When a 45-year-old patient presented with a severe headache and sensitivity to bright light (e.g., photophobia), a CT was obtained in the emergency room. The CT demonstrated a diffuse subarachnoid hemorrhage filling the interpeduncular cistern, the ambient cisterns, and the Sylvian fissures. Additional imaging was ordered to determine if a ruptured aneurysm was the source of the hemorrhage.
A volume-rendered CTA scan revealed a saccular aneurysm arising near the patient’s posterior communicating artery. This was confirmed on the digital subtraction angiography (DSA) examination.
One way you can be sure on DSA that this is an aneurysm—and not a vascular loop—is that the aneurysm should have a similar attenuation as the parent blood vessel. This differs from vascular loops, which should have higher attenuation on DSA. This effect is due to summation of attenuation of the overlapping contrast-filled arteries.
Basilar artery aneurysms
The third location that’s important to assess for brain aneurysms is at the basilar tip. Sometimes, the aneurysm itself is visible on CT! In our next patient case, an unruptured basilar tip aneurysm was identified on a patient’s non-contrast CT scan. Based on its size and location at the basilar tip, treatment was suggested and a DSA was obtained.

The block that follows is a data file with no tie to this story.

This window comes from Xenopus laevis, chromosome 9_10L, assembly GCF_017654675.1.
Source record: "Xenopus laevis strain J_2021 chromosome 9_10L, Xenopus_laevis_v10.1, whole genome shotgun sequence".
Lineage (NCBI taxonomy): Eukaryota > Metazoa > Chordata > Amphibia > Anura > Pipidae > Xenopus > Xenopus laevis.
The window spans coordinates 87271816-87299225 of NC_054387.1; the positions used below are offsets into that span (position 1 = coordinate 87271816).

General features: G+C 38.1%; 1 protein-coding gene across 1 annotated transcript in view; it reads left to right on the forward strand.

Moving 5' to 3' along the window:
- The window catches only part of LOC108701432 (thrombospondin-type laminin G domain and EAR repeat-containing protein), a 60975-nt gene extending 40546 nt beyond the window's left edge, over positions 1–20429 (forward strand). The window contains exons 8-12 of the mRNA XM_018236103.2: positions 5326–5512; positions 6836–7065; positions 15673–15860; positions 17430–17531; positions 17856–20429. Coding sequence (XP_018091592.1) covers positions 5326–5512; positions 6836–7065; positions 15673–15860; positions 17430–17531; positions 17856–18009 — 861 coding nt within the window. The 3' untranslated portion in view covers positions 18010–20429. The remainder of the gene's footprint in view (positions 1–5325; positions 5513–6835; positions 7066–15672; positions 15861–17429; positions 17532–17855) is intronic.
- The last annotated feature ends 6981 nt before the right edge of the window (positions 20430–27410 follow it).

When sufficiently large, these aneurysms may be evident on non-contrast CT and should not be mistaken for a parenchymal hemorrhage.
Posterior inferior cerebellar artery (PICA) aneurysms
Brain aneurysms can also be commonly found at the origin of the PICA. Our next case involves a patient who presented with headaches which were found to be related to a subarachnoid hemorrhage.
A posterior inferior artery aneurysm can be seen on this patient’s CTA scan. However, you would need the entire stack of images from the CTA to recognize that this is an aneurysm!
The aneurysm and its relationship with the PICA are better demonstrated on the maximum intensity projection image from the CTA scan and on a catheter angiography scan.
Middle cerebral artery (MCA) aneurysms
Another common location for brain aneurysms is the MCA. In some patients, you cannot detect abnormalities by just comparing the patient’s left side to the right side—since they can be symmetrically abnormal. In this patient, who presented with a diffuse (but roughly symmetrical) subarachnoid hemorrhage, the CTA revealed an aneurysm arising from the left MCA that was confirmed on a DSA (Fig. 8).